[Mar 08, 2006]
The New York Times on Wednesday examined how care and treatment for HIV-positive children in Africa gradually is expanding and improving. According to the Times, children largely have been left out of HIV/AIDS treatment programs for several reasons, including that : fewer children than adults are HIV-positive, with 2.1 million HIV-positive children in sub-Saharan Africa compared with 25 million HIV-positive adults ; diagnosing HIV in children younger than 18 months is expensive and specialized ; treating HIV-positive children is more complex than treating adults because drug dosages need to be adjusted as children grow ; and pediatric antiretroviral drugs are more expensive than those given to adults. Without treatment, half of all HIV-positive children die before age two, according to the Times.
"Countries were much more focused on the adults who were dying," Chewe Luo, senior program adviser on HIV/AIDS and health for UNICEF, said, adding, "Nobody stopped to think about children. It is only in the past year that pressure has mounted to treat them." African governments, international agencies and nongovernmental organizations "have begun to train the region’s ragtag health care corps to treat children," the Times reports.
Negotiations by some charitable foundations, such as the Clinton Foundation, have reduced the cost of pediatric antiretroviral drugs to as little as $200 annually, half of what they previously to cost, the Times reports. In addition, two pediatric HIV/AIDS clinics have opened over the past year in Lesotho, one funded by the Clinton Foundation at the Queen Elizabeth II Hospital in Maseru and the other as part of the Baylor International Pediatric AIDS Initiative (LaFraniere, New York Times, 3/8).
Baylor College of Medicine and Bristol-Myers Squibb in June 2005 launched the Pediatric AIDS Corps, which plans to send as many as 250 physicians to Africa for a two-year program to train local health care workers and treat HIV-positive children (Kaiser Daily HIV/AIDS Report, 2/28). ub-Saharan countries such as Lesotho — where only 261 of the government-estimated 8,000 children in the country who need antiretroviral drugs are receiving them — continue to face challenges in pediatric HIV/AIDS care, the Times reports (New York Times, 3/8).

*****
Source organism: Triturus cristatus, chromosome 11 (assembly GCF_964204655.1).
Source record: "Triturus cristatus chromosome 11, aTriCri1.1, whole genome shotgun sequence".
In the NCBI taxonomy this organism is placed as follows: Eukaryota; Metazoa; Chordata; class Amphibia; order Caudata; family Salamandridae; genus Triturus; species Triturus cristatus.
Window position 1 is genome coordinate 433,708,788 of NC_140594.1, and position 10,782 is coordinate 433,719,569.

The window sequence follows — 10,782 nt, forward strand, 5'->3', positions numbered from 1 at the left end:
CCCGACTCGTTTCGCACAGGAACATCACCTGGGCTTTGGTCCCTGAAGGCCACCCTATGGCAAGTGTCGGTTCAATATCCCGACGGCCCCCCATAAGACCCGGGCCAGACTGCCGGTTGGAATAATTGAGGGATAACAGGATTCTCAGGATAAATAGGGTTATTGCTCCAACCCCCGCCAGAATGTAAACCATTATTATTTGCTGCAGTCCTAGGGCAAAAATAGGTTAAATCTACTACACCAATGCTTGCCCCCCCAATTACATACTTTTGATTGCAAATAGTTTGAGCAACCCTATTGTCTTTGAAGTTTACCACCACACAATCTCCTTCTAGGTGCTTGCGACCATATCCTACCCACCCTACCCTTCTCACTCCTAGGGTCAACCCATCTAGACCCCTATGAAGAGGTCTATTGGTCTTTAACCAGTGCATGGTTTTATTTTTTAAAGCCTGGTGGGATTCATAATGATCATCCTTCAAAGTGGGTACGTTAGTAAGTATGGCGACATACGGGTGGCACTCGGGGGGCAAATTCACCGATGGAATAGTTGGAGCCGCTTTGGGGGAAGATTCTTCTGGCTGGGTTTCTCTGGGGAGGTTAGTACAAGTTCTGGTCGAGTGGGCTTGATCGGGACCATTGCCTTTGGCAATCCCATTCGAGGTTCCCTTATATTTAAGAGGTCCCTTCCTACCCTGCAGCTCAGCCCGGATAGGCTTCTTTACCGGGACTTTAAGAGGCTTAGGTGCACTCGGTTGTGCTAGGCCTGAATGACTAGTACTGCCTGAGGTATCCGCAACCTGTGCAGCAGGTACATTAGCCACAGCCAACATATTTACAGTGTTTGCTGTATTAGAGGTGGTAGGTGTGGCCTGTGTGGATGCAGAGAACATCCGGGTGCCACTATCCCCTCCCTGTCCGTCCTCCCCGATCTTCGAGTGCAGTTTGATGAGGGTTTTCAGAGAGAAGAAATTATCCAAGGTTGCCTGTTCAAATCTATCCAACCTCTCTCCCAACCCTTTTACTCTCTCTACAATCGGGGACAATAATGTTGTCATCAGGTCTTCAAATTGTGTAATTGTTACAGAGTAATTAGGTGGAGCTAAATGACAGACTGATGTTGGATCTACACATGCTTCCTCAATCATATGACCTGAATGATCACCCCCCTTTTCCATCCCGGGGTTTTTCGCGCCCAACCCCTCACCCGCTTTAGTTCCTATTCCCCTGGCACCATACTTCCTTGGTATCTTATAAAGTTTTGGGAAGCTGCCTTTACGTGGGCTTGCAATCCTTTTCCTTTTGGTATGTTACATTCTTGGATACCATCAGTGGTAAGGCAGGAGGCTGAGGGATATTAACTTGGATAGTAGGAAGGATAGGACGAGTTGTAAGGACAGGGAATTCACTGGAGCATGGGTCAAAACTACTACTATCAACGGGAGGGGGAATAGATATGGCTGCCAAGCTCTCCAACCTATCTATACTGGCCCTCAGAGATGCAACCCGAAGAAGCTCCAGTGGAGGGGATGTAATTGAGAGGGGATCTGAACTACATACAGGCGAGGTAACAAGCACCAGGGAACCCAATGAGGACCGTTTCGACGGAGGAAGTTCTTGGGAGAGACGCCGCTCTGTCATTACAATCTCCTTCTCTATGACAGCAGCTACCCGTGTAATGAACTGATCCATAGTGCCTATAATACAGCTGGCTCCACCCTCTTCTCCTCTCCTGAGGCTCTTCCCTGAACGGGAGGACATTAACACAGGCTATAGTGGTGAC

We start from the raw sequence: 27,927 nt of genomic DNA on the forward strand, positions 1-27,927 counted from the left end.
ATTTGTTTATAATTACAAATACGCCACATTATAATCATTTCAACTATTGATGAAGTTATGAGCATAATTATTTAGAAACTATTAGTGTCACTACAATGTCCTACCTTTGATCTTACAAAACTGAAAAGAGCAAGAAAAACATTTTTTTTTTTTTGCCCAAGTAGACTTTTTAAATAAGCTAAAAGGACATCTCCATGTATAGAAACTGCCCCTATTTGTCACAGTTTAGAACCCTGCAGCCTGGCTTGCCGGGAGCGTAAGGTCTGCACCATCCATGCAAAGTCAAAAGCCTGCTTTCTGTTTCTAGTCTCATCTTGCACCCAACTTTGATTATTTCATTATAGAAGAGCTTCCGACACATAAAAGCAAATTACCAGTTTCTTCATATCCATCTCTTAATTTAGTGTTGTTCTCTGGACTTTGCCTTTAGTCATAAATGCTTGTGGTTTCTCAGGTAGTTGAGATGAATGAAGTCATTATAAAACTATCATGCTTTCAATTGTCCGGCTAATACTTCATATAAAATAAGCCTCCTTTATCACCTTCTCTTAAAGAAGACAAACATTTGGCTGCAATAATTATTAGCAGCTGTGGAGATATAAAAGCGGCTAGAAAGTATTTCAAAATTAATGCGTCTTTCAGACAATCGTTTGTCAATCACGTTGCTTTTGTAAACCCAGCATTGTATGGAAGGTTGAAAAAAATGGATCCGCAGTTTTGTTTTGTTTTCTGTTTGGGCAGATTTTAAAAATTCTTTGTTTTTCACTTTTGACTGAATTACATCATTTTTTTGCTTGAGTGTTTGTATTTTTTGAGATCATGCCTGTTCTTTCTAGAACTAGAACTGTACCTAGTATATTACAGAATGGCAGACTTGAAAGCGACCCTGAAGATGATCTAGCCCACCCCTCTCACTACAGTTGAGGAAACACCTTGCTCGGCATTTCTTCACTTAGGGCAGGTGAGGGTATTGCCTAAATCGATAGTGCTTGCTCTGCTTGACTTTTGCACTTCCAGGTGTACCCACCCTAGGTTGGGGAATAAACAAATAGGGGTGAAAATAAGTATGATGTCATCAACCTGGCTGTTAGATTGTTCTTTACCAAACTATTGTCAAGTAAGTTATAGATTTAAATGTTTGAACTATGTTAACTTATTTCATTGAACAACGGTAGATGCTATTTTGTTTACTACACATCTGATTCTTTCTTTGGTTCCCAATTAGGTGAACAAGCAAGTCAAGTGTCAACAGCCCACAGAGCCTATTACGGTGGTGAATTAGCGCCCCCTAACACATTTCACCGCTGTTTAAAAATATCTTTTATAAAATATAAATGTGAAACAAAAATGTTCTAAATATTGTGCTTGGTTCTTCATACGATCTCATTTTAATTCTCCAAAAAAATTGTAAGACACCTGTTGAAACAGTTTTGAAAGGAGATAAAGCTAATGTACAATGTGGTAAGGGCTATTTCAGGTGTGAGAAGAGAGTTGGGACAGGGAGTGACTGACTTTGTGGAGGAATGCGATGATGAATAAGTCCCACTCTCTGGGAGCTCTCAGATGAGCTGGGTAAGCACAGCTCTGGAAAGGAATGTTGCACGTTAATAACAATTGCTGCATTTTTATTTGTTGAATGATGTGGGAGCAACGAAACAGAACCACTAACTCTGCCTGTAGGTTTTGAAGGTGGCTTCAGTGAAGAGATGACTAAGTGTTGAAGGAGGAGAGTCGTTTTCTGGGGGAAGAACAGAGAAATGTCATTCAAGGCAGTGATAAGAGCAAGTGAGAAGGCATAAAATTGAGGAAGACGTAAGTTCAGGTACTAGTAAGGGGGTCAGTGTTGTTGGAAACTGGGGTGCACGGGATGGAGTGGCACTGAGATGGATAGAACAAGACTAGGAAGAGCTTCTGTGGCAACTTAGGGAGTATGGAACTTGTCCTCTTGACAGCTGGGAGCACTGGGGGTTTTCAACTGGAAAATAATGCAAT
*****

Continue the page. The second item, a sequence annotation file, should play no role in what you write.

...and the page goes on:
U.N. Envoy Launches Campaign To Support African Grandmothers Raising HIV/AIDS Orphans
U.N. Special Envoy for HIV/AIDS in Africa Stephen Lewis on Tuesday at a news conference in Toronto launched a campaign to raise money and awareness for the millions of grandmothers in Africa who are raising grandchildren whose parents have died of AIDS-related complications, the Toronto Star reports (Black, Toronto Star, 3/8). The campaign seeks to encourage grandmothers in Canada to donate money for grandparent-headed households in Africa to help pay for grief counseling, job training and provisions (Jimenez, Globe and Mail, 3/8). Funds would go to support such groups as the Gogo Granny Outreach Project, a 35-member support group in South Africa that brings grandmothers together for weekly meetings to talk, share their grief and learn new skills, such as gardening and sewing. Five Canadian grandmothers’ organizations in the provinces of British Columbia and Saskatchewan have raised about $22,600 for the campaign (Toronto Star, 3/8). According to HelpAge International, a network of not-for-profit organizations that supports elderly people around the world, half of all orphaned children in Botswana and Malawi — and 60% in Namibia, South Africa and Zimbabwe — are being raised in grandparent-headed households (Jimenez, Globe and Mail, 3/8).
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